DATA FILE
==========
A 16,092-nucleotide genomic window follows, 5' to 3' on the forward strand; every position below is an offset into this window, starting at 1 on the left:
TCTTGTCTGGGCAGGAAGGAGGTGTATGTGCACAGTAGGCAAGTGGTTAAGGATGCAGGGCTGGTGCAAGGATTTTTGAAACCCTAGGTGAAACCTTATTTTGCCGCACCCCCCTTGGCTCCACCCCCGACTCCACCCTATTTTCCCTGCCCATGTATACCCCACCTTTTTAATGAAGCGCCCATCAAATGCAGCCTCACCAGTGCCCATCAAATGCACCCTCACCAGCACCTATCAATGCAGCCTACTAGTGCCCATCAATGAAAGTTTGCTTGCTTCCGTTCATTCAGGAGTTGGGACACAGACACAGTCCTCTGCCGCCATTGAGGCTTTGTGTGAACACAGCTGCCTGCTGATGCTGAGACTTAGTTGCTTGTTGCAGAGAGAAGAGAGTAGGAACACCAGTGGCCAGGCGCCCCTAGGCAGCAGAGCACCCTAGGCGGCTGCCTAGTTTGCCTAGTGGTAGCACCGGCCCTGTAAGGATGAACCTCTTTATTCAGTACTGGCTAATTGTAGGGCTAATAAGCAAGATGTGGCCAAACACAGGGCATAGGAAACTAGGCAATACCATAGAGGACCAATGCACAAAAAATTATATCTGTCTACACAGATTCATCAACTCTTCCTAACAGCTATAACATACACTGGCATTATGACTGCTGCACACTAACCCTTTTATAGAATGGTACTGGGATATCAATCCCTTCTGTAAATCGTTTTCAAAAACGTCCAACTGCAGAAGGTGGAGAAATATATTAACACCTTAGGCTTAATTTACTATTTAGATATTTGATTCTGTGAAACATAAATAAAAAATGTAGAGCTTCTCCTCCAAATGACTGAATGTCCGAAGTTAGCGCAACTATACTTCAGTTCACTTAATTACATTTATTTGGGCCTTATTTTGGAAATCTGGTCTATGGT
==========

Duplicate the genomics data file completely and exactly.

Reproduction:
A 16,092-nucleotide genomic window follows, 5' to 3' on the forward strand; every position below is an offset into this window, starting at 1 on the left:
TCTTGTCTGGGCAGGAAGGAGGTGTATGTGCACAGTAGGCAAGTGGTTAAGGATGCAGGGCTGGTGCAAGGATTTTTGAAACCCTAGGTGAAACCTTATTTTGCCGCACCCCCCTTGGCTCCACCCCCGACTCCACCCTATTTTCCCTGCCCATGTATACCCCACCTTTTTAATGAAGCGCCCATCAAATGCAGCCTCACCAGTGCCCATCAAATGCACCCTCACCAGCACCTATCAATGCAGCCTACTAGTGCCCATCAATGAAAGTTTGCTTGCTTCCGTTCATTCAGGAGTTGGGACACAGACACAGTCCTCTGCCGCCATTGAGGCTTTGTGTGAACACAGCTGCCTGCTGATGCTGAGACTTAGTTGCTTGTTGCAGAGAGAAGAGAGTAGGAACACCAGTGGCCAGGCGCCCCTAGGCAGCAGAGCACCCTAGGCGGCTGCCTAGTTTGCCTAGTGGTAGCACCGGCCCTGTAAGGATGAACCTCTTTATTCAGTACTGGCTAATTGTAGGGCTAATAAGCAAGATGTGGCCAAACACAGGGCATAGGAAACTAGGCAATACCATAGAGGACCAATGCACAAAAAATTATATCTGTCTACACAGATTCATCAACTCTTCCTAACAGCTATAACATACACTGGCATTATGACTGCTGCACACTAACCCTTTTATAGAATGGTACTGGGATATCAATCCCTTCTGTAAATCGTTTTCAAAAACGTCCAACTGCAGAAGGTGGAGAAATATATTAACACCTTAGGCTTAATTTACTATTTAGATATTTGATTCTGTGAAACATAAATAAAAAATGTAGAGCTTCTCCTCCAAATGACTGAATGTCCGAAGTTAGCGCAACTATACTTCAGTTCACTTAATTACATTTATTTGGGCCTTATTTTGGAAATCTGGTCTATGGT